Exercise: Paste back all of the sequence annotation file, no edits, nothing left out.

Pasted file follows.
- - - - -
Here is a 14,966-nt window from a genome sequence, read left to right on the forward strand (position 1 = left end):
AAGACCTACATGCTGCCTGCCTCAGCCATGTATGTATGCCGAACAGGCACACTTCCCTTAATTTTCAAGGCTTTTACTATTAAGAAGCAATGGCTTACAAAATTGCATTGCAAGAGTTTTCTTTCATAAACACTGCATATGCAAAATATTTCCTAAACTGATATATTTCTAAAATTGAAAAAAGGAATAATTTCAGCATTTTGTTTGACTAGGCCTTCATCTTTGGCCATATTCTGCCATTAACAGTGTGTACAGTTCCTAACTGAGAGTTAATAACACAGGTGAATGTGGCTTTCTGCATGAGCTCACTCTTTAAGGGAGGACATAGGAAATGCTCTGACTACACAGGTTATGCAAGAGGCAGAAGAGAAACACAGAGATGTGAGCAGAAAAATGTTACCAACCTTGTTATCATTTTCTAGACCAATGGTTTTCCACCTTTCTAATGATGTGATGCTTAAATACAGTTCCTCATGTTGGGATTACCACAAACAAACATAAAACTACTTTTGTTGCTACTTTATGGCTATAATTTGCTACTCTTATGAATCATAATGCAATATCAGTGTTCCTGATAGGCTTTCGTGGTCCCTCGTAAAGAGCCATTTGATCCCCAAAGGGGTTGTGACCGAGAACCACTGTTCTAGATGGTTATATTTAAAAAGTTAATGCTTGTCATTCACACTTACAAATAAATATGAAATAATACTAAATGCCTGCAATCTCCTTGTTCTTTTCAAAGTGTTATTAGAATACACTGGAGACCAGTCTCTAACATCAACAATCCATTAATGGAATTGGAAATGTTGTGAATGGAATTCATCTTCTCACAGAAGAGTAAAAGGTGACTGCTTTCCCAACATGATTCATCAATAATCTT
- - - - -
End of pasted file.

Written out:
Here is a 14,966-nt window from a genome sequence, read left to right on the forward strand (position 1 = left end):
AAGACCTACATGCTGCCTGCCTCAGCCATGTATGTATGCCGAACAGGCACACTTCCCTTAATTTTCAAGGCTTTTACTATTAAGAAGCAATGGCTTACAAAATTGCATTGCAAGAGTTTTCTTTCATAAACACTGCATATGCAAAATATTTCCTAAACTGATATATTTCTAAAATTGAAAAAAGGAATAATTTCAGCATTTTGTTTGACTAGGCCTTCATCTTTGGCCATATTCTGCCATTAACAGTGTGTACAGTTCCTAACTGAGAGTTAATAACACAGGTGAATGTGGCTTTCTGCATGAGCTCACTCTTTAAGGGAGGACATAGGAAATGCTCTGACTACACAGGTTATGCAAGAGGCAGAAGAGAAACACAGAGATGTGAGCAGAAAAATGTTACCAACCTTGTTATCATTTTCTAGACCAATGGTTTTCCACCTTTCTAATGATGTGATGCTTAAATACAGTTCCTCATGTTGGGATTACCACAAACAAACATAAAACTACTTTTGTTGCTACTTTATGGCTATAATTTGCTACTCTTATGAATCATAATGCAATATCAGTGTTCCTGATAGGCTTTCGTGGTCCCTCGTAAAGAGCCATTTGATCCCCAAAGGGGTTGTGACCGAGAACCACTGTTCTAGATGGTTATATTTAAAAAGTTAATGCTTGTCATTCACACTTACAAATAAATATGAAATAATACTAAATGCCTGCAATCTCCTTGTTCTTTTCAAAGTGTTATTAGAATACACTGGAGACCAGTCTCTAACATCAACAATCCATTAATGGAATTGGAAATGTTGTGAATGGAATTCATCTTCTCACAGAAGAGTAAAAGGTGACTGCTTTCCCAACATGATTCATCAATAATCTT